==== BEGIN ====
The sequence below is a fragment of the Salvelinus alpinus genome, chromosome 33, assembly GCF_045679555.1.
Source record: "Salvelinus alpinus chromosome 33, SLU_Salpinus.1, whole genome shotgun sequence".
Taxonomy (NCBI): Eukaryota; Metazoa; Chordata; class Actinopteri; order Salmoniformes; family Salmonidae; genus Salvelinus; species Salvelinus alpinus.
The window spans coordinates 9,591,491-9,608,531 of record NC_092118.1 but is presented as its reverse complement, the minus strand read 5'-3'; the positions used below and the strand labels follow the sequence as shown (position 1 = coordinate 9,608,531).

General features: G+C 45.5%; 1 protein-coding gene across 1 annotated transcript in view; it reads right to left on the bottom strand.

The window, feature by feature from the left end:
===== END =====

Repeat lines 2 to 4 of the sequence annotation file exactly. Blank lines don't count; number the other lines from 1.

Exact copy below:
Source record: "Salvelinus alpinus chromosome 33, SLU_Salpinus.1, whole genome shotgun sequence".
Taxonomy (NCBI): Eukaryota; Metazoa; Chordata; class Actinopteri; order Salmoniformes; family Salmonidae; genus Salvelinus; species Salvelinus alpinus.
The window spans coordinates 9,591,491-9,608,531 of record NC_092118.1 but is presented as its reverse complement, the minus strand read 5'-3'; the positions used below and the strand labels follow the sequence as shown (position 1 = coordinate 9,608,531).